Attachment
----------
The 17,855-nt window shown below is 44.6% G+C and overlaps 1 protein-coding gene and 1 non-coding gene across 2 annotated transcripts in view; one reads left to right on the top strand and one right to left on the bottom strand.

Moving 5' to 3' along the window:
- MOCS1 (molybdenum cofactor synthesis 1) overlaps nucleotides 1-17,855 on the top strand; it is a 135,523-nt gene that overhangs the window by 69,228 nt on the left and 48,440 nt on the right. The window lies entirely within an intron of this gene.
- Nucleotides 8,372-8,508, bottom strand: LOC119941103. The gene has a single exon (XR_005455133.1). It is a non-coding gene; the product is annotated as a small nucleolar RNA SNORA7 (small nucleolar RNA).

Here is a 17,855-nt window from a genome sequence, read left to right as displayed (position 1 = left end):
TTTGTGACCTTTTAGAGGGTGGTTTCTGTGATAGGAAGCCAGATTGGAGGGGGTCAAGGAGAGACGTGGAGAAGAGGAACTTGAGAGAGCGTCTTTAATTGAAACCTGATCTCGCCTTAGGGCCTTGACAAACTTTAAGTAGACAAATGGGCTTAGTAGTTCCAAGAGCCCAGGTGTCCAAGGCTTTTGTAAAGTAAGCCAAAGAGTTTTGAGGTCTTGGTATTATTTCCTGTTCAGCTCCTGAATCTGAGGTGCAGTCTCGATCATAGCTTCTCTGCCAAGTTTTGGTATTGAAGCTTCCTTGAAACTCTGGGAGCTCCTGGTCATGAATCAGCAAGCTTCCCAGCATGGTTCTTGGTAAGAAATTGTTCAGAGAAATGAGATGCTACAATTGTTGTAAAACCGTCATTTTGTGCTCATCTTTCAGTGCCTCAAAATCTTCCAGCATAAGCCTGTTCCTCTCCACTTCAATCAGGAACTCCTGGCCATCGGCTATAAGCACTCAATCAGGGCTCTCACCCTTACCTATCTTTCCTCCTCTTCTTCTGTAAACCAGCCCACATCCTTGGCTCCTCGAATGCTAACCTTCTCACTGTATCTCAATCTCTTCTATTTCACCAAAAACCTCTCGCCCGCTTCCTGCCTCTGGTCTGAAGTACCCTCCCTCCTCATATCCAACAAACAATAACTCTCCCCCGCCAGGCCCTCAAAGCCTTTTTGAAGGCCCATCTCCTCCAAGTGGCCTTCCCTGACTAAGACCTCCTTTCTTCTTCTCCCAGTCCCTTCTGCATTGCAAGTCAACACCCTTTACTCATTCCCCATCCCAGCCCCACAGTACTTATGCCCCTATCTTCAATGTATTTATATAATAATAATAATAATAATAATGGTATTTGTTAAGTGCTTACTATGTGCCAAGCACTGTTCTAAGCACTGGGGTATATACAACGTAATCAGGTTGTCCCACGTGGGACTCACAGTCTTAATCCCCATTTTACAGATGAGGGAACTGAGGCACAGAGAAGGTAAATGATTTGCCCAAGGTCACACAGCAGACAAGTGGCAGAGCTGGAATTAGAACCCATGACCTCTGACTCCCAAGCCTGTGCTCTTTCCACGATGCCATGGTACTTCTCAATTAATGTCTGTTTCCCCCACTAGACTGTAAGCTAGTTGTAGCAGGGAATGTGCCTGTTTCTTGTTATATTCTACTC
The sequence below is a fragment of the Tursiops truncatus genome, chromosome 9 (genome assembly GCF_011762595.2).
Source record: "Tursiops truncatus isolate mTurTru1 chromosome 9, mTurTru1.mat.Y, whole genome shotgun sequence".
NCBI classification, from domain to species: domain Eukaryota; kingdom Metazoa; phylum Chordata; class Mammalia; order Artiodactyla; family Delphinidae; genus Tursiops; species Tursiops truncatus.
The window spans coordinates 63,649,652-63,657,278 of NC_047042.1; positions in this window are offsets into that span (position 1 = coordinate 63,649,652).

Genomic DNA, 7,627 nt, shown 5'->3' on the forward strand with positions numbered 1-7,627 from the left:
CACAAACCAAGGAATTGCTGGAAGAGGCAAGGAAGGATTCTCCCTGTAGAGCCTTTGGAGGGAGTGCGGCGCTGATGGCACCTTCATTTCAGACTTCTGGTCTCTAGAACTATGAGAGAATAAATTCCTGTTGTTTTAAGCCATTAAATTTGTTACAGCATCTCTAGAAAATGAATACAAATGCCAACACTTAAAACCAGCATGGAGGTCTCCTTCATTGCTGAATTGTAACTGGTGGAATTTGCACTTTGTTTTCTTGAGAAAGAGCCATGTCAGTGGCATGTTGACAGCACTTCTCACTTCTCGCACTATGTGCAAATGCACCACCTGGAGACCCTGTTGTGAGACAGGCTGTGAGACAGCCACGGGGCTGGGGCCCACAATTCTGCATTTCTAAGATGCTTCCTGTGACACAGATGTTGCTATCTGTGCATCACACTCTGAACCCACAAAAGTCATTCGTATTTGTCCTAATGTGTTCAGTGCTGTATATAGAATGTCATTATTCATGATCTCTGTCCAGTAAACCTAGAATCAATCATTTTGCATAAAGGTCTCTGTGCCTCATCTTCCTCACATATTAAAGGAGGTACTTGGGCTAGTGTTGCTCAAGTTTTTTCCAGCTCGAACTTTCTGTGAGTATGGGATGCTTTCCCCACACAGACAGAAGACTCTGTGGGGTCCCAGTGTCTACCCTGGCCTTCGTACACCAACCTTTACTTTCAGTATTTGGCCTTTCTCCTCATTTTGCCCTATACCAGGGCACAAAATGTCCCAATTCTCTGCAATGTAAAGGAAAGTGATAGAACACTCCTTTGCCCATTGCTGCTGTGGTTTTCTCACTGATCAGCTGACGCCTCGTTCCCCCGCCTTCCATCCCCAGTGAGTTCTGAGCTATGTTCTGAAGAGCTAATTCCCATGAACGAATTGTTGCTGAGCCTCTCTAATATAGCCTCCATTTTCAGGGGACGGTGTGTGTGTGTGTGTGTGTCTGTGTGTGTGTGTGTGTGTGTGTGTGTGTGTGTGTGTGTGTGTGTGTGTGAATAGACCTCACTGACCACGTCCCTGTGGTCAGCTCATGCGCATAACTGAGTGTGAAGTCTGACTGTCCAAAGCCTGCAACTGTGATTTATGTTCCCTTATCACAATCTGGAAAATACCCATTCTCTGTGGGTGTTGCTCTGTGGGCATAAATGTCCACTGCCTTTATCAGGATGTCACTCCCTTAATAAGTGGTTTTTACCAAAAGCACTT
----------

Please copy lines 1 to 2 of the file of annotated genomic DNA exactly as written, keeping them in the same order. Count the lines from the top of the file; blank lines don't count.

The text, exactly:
The 17,855-nt window shown below is 44.6% G+C and overlaps 1 protein-coding gene and 1 non-coding gene across 2 annotated transcripts in view; one reads left to right on the top strand and one right to left on the bottom strand.

Moving 5' to 3' along the window: